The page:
If Kozu were ever killed, all the old stories would be struck from mind or tongue or scroll—as if they’d never existed. The Old One would be forgotten and the link between him and his people broken. But so long as Kozu lived, the stories did too, and the yoke keeping Asha’s people shackled to the Old One remained.
Even the most godless of hunters wouldn’t dare hunt Kozu down. Her father knew this. It was why he was asking her. Asha had more reason than anyone to kill the First Dragon.
It would be the ultimate apology. A way to set things right.
“Did you hear me, Asha? If you bring me Kozu’s head, there will no longer be a reason to marry Jarek.”
Drawn out of her thoughts, she looked up into her father’s face to find him smiling down on her.
“Tell me what you’re thinking, Asha. Will you do it?”
Of course she would do it. The only question was: Could she do it before the red moon waned?
About The Last Namsara
In the beginning, there was the Namsara: the child of sky and spirit, who carried love and laughter wherever he went. But where there is light, there must be darkness—and so there was also the Iskari. The child of blood and moonlight. The destroyer. The death-bringer.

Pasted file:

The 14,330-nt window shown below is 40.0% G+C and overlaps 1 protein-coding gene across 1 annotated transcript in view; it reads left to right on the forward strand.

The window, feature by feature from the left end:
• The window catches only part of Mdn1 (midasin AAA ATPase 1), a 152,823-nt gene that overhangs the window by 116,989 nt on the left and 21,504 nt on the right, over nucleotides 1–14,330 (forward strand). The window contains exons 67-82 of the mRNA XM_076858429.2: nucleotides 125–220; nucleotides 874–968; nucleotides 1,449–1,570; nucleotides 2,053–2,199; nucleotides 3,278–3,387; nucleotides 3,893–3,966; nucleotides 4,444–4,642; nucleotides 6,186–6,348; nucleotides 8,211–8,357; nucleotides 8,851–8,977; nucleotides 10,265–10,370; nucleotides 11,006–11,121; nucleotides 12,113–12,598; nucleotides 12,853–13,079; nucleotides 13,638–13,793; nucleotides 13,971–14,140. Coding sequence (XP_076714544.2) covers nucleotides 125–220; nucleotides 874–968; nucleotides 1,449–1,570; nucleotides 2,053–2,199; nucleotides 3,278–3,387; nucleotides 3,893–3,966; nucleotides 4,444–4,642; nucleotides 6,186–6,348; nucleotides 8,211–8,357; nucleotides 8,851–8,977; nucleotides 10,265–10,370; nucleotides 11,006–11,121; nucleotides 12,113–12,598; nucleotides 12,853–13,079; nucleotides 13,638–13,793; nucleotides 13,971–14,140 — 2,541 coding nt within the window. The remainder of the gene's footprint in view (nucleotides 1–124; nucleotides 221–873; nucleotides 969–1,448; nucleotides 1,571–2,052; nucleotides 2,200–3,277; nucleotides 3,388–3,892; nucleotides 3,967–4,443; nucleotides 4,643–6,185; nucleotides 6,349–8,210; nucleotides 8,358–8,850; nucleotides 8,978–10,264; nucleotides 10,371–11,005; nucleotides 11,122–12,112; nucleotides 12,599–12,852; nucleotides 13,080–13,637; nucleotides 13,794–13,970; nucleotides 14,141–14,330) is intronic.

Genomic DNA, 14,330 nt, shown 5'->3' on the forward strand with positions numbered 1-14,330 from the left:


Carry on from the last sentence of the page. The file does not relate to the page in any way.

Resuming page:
These are the legends that Asha, daughter of the king of Firgaard, has grown up learning in hushed whispers, drawn to the forbidden figures of the past. But it isn’t until she becomes the fiercest, most feared dragon slayer in the land that she takes on the role of the next Iskari—a lonely destiny that leaves her feeling more like a weapon than a girl.
Asha conquers each dragon and brings its head to the king, but no kill can free her from the shackles that await at home: her betrothal to the cruel commandant, a man who holds the truth about her nature in his palm.
When she’s offered the chance to gain her freedom in exchange for the life of the most powerful dragon in Firgaard, she finds that there may be more truth to the ancient stories than she ever could have expected. With the help of a secret friend—a slave boy from her betrothed’s household—Asha must shed the layers of her Iskari bondage and open her heart to love, light, and a truth that has been kept from her.